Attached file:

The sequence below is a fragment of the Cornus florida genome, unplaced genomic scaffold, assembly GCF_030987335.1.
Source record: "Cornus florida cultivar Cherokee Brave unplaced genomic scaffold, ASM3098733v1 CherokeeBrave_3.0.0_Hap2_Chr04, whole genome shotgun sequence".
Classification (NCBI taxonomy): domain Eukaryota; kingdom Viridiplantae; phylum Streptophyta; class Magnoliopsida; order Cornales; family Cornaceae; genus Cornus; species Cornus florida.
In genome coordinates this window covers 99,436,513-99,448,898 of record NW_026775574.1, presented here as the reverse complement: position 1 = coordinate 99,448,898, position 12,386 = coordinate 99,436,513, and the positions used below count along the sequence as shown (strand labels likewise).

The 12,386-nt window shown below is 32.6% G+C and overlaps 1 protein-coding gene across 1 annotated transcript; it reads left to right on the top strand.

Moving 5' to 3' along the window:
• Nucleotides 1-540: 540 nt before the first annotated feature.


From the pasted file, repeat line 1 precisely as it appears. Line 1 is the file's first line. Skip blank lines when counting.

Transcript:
The sequence below is a fragment of the Cornus florida genome, unplaced genomic scaffold, assembly GCF_030987335.1.